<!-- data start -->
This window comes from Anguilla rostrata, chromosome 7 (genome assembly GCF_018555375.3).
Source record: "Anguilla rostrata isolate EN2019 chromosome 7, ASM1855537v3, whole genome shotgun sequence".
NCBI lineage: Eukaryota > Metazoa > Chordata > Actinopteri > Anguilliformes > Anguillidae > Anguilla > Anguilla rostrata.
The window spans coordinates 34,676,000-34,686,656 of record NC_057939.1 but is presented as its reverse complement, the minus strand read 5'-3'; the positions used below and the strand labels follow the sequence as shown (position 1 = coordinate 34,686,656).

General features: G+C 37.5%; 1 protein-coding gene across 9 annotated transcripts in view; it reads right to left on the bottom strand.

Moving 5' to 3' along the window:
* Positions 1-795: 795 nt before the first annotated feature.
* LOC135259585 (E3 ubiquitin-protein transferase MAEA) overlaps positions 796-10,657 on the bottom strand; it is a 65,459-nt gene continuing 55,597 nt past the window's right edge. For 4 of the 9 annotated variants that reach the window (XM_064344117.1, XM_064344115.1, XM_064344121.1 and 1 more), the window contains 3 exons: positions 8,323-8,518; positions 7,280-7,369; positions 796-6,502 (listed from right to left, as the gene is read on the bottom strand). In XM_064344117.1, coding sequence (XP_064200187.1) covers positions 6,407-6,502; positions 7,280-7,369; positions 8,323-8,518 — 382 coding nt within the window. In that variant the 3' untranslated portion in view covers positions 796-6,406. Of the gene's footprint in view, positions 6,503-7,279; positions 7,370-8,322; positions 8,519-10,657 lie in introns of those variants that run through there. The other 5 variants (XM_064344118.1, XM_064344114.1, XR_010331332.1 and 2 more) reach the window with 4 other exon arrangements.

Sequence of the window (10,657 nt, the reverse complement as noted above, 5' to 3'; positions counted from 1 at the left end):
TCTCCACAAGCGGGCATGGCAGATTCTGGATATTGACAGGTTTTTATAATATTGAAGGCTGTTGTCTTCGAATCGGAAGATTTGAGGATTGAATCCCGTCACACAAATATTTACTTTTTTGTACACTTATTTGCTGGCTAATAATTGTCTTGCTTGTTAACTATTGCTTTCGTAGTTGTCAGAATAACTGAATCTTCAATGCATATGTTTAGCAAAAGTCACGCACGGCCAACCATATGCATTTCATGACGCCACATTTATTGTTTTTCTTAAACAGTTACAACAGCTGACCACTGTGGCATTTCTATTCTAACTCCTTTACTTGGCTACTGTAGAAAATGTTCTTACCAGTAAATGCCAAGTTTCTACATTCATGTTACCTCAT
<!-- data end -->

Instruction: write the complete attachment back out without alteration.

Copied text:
This window comes from Anguilla rostrata, chromosome 7 (genome assembly GCF_018555375.3).
Source record: "Anguilla rostrata isolate EN2019 chromosome 7, ASM1855537v3, whole genome shotgun sequence".
NCBI lineage: Eukaryota > Metazoa > Chordata > Actinopteri > Anguilliformes > Anguillidae > Anguilla > Anguilla rostrata.
The window spans coordinates 34,676,000-34,686,656 of record NC_057939.1 but is presented as its reverse complement, the minus strand read 5'-3'; the positions used below and the strand labels follow the sequence as shown (position 1 = coordinate 34,686,656).

General features: G+C 37.5%; 1 protein-coding gene across 9 annotated transcripts in view; it reads right to left on the bottom strand.

Moving 5' to 3' along the window:
* Positions 1-795: 795 nt before the first annotated feature.
* LOC135259585 (E3 ubiquitin-protein transferase MAEA) overlaps positions 796-10,657 on the bottom strand; it is a 65,459-nt gene continuing 55,597 nt past the window's right edge. For 4 of the 9 annotated variants that reach the window (XM_064344117.1, XM_064344115.1, XM_064344121.1 and 1 more), the window contains 3 exons: positions 8,323-8,518; positions 7,280-7,369; positions 796-6,502 (listed from right to left, as the gene is read on the bottom strand). In XM_064344117.1, coding sequence (XP_064200187.1) covers positions 6,407-6,502; positions 7,280-7,369; positions 8,323-8,518 — 382 coding nt within the window. In that variant the 3' untranslated portion in view covers positions 796-6,406. Of the gene's footprint in view, positions 6,503-7,279; positions 7,370-8,322; positions 8,519-10,657 lie in introns of those variants that run through there. The other 5 variants (XM_064344118.1, XM_064344114.1, XR_010331332.1 and 2 more) reach the window with 4 other exon arrangements.

Sequence of the window (10,657 nt, the reverse complement as noted above, 5' to 3'; positions counted from 1 at the left end):
TCTCCACAAGCGGGCATGGCAGATTCTGGATATTGACAGGTTTTTATAATATTGAAGGCTGTTGTCTTCGAATCGGAAGATTTGAGGATTGAATCCCGTCACACAAATATTTACTTTTTTGTACACTTATTTGCTGGCTAATAATTGTCTTGCTTGTTAACTATTGCTTTCGTAGTTGTCAGAATAACTGAATCTTCAATGCATATGTTTAGCAAAAGTCACGCACGGCCAACCATATGCATTTCATGACGCCACATTTATTGTTTTTCTTAAACAGTTACAACAGCTGACCACTGTGGCATTTCTATTCTAACTCCTTTACTTGGCTACTGTAGAAAATGTTCTTACCAGTAAATGCCAAGTTTCTACATTCATGTTACCTCAT